Handshake domains are a new type of DNS system that many domain name providers are starting to offer. It runs on the same blockchain technology that powers Bitcoin and Ethereum, and has the potential to decentralize the web. But is it worth your time?

Why Use Blockchain Based DNS?

DNS is a very centralized system. The management of domain names is controlled by ICANN, the Internet Corporation for Assigned Names and Numbers. And since DNS records must be served from a server with authority, the root DNS naming zones are controlled by only a few centralized servers.

While this works well to protect malicious actors from taking over the internet and wreaking havoc, it does present a few problems. You can’t purchase domain names directly from ICANN—you must go through an accredited registrar. This means you must give money to third party companies that you may not want to do business with, and it also means you’re subject to those companies’ rules and regulations; services like GoDaddy have been known to revoke domain names for problematic content.

Central authority for DNS also means central control, and a big part of the cryptocurrency movement is having decentralized control through peer-to-peer networks. This is what Handshake Domains are trying to fix.

By having the root DNS information stored in the blockchain—an immutable collection of data hosted by many individual users—DNS queries can be securely resolved without the need for any special root DNS name servers.

Should You Use Handshake Domains?

The short answer to “should you use it” is currently no, not really. In its current state, Handshake domains are an experimental tech demo—it even says so on the official community website. That doesn’t mean it’s not promising technology for the future, it just has some hurdles to overcome before it gets there.

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The biggest problem is that it’s not a drop-in replacement for regular DNS. Web browsers like Chrome and Firefox currently cannot connect to handshake domains without extra configuration, making them basically dark web domains without first-party support.

In order to access handshake domains right now, you’ll first need to be aware of what they are in the first place, and then install a Chrome or Firefox extension to resolve them. You can also use a customized DNS service like NextDNS, which can be configured to resolve them as well.

Another problem that faces decentralized services in general is managing spam attacks, and other bad actors looking to exploit the lack of centralized management. For example, if it was just free to register names, it’s possible for a single person to wreck the whole system by registering millions of names.

Handshake aims to combat this, like most other crypto projects, with a token currency called Handshake coin (HNS). This coin is used to register domains, making it costly for bad actors to abuse the system. Handshake allocated the majority of the initial coins to a large base of Github users active in free and open source (FOSS) software projects, meaning it’s largely moderated by the FOSS community as a whole.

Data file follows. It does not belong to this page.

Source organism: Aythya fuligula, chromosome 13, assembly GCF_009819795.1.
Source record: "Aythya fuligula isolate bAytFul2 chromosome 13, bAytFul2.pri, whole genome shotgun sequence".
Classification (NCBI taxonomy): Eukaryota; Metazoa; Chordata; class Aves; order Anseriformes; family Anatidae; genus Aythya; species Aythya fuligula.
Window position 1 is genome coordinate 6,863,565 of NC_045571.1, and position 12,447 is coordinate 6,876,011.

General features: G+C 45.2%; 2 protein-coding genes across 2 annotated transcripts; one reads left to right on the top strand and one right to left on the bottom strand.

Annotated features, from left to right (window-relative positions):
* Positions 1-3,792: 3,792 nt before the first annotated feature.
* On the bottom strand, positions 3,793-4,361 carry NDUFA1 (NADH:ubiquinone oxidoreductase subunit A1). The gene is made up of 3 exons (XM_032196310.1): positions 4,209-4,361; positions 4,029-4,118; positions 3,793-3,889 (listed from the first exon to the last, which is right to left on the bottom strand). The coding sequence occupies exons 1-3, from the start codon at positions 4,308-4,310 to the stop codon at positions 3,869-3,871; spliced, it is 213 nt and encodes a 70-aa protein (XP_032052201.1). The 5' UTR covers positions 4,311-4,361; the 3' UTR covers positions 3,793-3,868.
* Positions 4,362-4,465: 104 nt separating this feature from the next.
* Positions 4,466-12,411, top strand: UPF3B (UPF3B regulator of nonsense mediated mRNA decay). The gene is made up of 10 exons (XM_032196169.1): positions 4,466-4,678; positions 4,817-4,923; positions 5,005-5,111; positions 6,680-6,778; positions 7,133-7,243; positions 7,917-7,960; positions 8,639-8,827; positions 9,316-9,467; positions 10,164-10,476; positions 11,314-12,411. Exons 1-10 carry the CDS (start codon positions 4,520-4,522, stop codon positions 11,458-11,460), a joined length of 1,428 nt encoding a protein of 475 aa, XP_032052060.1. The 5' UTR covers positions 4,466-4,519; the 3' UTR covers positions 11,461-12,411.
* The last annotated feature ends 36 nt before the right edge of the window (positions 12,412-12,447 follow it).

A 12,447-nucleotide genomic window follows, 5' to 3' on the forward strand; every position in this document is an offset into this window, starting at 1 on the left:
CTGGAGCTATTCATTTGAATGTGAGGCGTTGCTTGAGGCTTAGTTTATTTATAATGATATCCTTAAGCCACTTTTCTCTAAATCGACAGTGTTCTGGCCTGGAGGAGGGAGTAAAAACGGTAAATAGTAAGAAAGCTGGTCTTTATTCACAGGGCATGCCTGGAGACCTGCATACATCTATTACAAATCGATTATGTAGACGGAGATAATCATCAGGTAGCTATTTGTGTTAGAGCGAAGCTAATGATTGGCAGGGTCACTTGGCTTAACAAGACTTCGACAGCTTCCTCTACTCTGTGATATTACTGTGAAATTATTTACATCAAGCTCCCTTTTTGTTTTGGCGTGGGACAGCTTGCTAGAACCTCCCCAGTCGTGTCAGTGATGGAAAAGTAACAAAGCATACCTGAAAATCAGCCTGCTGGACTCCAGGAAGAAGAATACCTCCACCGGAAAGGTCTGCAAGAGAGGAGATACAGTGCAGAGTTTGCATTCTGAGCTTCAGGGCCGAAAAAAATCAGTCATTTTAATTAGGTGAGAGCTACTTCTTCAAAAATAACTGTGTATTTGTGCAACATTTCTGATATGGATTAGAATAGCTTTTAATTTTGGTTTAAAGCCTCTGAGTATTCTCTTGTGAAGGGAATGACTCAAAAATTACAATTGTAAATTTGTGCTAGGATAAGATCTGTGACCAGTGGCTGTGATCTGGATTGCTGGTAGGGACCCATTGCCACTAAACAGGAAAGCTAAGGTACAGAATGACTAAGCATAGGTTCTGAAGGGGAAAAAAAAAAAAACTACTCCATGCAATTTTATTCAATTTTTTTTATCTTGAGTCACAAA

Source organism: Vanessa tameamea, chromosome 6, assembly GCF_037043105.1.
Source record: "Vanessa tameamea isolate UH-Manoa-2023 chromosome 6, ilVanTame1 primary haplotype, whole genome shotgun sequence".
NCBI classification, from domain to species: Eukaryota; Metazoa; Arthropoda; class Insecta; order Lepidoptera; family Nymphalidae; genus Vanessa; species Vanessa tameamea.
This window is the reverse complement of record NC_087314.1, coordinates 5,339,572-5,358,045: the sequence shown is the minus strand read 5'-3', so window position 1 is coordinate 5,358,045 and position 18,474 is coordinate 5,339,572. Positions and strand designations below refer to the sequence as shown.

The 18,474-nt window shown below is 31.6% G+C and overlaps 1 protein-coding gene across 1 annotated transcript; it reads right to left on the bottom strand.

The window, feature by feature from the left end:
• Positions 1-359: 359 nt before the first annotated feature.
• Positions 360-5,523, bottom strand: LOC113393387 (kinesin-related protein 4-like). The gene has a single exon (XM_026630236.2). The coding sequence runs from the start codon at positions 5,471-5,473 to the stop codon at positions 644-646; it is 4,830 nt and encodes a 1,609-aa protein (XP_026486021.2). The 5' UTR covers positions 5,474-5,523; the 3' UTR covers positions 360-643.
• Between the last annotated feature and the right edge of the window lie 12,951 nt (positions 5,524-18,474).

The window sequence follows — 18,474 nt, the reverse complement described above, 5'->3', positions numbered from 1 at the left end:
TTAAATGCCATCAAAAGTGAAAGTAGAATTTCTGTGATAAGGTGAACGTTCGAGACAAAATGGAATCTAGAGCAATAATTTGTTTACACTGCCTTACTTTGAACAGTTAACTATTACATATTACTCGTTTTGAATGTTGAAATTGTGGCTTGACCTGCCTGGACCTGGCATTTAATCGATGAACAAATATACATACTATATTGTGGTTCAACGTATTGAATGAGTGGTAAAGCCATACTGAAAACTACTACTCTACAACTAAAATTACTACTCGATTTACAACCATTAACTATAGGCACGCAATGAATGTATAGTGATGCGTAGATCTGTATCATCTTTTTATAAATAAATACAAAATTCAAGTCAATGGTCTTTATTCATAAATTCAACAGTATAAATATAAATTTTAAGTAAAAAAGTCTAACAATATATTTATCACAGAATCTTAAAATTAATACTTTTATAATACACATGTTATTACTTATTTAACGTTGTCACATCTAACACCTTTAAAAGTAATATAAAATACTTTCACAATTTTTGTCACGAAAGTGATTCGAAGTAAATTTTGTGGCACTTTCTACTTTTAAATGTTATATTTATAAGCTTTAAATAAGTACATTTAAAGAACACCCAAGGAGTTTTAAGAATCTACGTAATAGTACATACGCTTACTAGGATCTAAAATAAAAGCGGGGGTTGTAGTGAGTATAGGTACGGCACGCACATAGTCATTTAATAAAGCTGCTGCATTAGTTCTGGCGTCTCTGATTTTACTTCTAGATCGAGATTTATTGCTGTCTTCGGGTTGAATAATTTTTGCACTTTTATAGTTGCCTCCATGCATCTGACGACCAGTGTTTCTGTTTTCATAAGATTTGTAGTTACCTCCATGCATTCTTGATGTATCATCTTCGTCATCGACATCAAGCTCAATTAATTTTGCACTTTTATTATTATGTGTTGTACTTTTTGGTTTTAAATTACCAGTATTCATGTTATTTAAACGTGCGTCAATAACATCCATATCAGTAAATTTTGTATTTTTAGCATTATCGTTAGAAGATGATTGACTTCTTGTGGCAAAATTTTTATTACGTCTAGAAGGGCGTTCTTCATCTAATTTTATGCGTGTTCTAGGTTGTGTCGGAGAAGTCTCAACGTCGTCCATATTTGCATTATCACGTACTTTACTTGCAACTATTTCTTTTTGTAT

Are Handshake Domains Viable for the Future?

Even if, in the future, Chrome, Firefox, and other big browsers get official support for handshake domains (or another similar system), it’ll be hard for most website owners to justify using a handshake domain instead of a traditional one.

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Most companies hosting websites want users to have an easy experience, and most people want to type in google.com and have a functional webpage. Whatever does that the simplest and fastest is ideal, and overall, using a complicated decentralized service is a very big switch for something that most regular everyday users couldn’t care less about.

However, as an alternative to traditional DNS, handshake domains could be interesting. At the very least, a stable name root name resolution service that isn’t bound to the regulations of ICANN does offer some utility for people, especially if you want to use a different top-level domain (TLD).

Handshake also claims to be “more secure,” as a decentralized service is less prone to hackers taking down the entire network. While this is true, large-scale DNS-based attacks aren’t exactly common, and should handshake become mainstream, it’s likely to suffer from some of the same attack vectors as traditional DNS.

Despite the problems with adoption, the core tech is viable to replace DNS should the industry decide to provide browser support. It’s a much more complicated system, but it works well, and is fast enough to serve as a replacement. After all, DNS queries get cached for a while, so it’s not like it’s going to add too much latency to everyday browsing.

How Do You Buy a Handshake Domain?

If you currently own a traditional domain name, you can also register it on the handshake blockchain. This process involves setting up DNSSEC to prove that you own the domain name in ICANN’s system, and then using Handshake’s command line tool to claim the domain.

Buying a new handshake domain is a little weirder. Handshake domains actually go up for auction, and you’ll need to set up a wallet with handshake coins to bid on your domain.

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If that’s too complicated for you, you can also pay a premium to buy them through traditional registrars. For example, Namecheap offers registration and management for handshake domains through their system:

Currently, there’s no way to transfer these domains outside of Namecheap.

Profile Photo for Anthony Heddings Anthony Heddings
Anthony Heddings is the resident cloud engineer for LifeSavvy Media, a technical writer, programmer, and an expert at Amazon's AWS platform. He's written hundreds of articles for How-To Geek and CloudSavvy IT that have been read millions of times.
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